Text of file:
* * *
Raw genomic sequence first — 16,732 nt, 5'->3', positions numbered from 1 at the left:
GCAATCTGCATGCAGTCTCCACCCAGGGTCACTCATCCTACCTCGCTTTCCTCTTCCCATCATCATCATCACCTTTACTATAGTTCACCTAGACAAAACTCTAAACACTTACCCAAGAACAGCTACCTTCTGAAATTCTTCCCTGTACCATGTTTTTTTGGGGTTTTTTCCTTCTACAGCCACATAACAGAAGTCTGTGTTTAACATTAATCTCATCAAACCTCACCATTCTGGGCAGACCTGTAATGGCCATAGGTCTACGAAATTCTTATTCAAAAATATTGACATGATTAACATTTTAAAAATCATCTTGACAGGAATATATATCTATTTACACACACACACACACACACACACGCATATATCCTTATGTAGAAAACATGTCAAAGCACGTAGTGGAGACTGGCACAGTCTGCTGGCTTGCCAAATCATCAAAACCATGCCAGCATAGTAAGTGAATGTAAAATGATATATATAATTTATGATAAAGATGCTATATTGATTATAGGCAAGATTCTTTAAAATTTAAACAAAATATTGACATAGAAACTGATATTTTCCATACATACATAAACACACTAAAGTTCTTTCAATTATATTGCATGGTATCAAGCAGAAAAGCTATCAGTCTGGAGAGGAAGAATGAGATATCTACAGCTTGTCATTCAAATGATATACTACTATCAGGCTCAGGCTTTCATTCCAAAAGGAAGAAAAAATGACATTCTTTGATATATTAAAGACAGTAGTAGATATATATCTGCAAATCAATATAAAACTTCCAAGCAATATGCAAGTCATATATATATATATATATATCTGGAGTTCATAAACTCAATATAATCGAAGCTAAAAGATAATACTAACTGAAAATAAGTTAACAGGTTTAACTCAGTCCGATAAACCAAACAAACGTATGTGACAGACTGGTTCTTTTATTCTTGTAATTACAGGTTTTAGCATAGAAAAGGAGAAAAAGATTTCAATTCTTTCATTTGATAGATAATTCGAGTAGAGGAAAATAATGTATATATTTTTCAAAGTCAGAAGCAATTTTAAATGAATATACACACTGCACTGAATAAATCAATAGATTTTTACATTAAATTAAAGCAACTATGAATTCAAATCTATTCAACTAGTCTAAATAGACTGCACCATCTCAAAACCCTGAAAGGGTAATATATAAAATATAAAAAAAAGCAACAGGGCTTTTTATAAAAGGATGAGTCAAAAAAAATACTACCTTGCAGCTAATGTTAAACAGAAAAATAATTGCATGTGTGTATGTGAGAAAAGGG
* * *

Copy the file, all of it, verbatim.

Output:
Raw genomic sequence first — 16,732 nt, 5'->3', positions numbered from 1 at the left:
GCAATCTGCATGCAGTCTCCACCCAGGGTCACTCATCCTACCTCGCTTTCCTCTTCCCATCATCATCATCACCTTTACTATAGTTCACCTAGACAAAACTCTAAACACTTACCCAAGAACAGCTACCTTCTGAAATTCTTCCCTGTACCATGTTTTTTTGGGGTTTTTTCCTTCTACAGCCACATAACAGAAGTCTGTGTTTAACATTAATCTCATCAAACCTCACCATTCTGGGCAGACCTGTAATGGCCATAGGTCTACGAAATTCTTATTCAAAAATATTGACATGATTAACATTTTAAAAATCATCTTGACAGGAATATATATCTATTTACACACACACACACACACACACACGCATATATCCTTATGTAGAAAACATGTCAAAGCACGTAGTGGAGACTGGCACAGTCTGCTGGCTTGCCAAATCATCAAAACCATGCCAGCATAGTAAGTGAATGTAAAATGATATATATAATTTATGATAAAGATGCTATATTGATTATAGGCAAGATTCTTTAAAATTTAAACAAAATATTGACATAGAAACTGATATTTTCCATACATACATAAACACACTAAAGTTCTTTCAATTATATTGCATGGTATCAAGCAGAAAAGCTATCAGTCTGGAGAGGAAGAATGAGATATCTACAGCTTGTCATTCAAATGATATACTACTATCAGGCTCAGGCTTTCATTCCAAAAGGAAGAAAAAATGACATTCTTTGATATATTAAAGACAGTAGTAGATATATATCTGCAAATCAATATAAAACTTCCAAGCAATATGCAAGTCATATATATATATATATATATCTGGAGTTCATAAACTCAATATAATCGAAGCTAAAAGATAATACTAACTGAAAATAAGTTAACAGGTTTAACTCAGTCCGATAAACCAAACAAACGTATGTGACAGACTGGTTCTTTTATTCTTGTAATTACAGGTTTTAGCATAGAAAAGGAGAAAAAGATTTCAATTCTTTCATTTGATAGATAATTCGAGTAGAGGAAAATAATGTATATATTTTTCAAAGTCAGAAGCAATTTTAAATGAATATACACACTGCACTGAATAAATCAATAGATTTTTACATTAAATTAAAGCAACTATGAATTCAAATCTATTCAACTAGTCTAAATAGACTGCACCATCTCAAAACCCTGAAAGGGTAATATATAAAATATAAAAAAAAGCAACAGGGCTTTTTATAAAAGGATGAGTCAAAAAAAATACTACCTTGCAGCTAATGTTAAACAGAAAAATAATTGCATGTGTGTATGTGAGAAAAGGG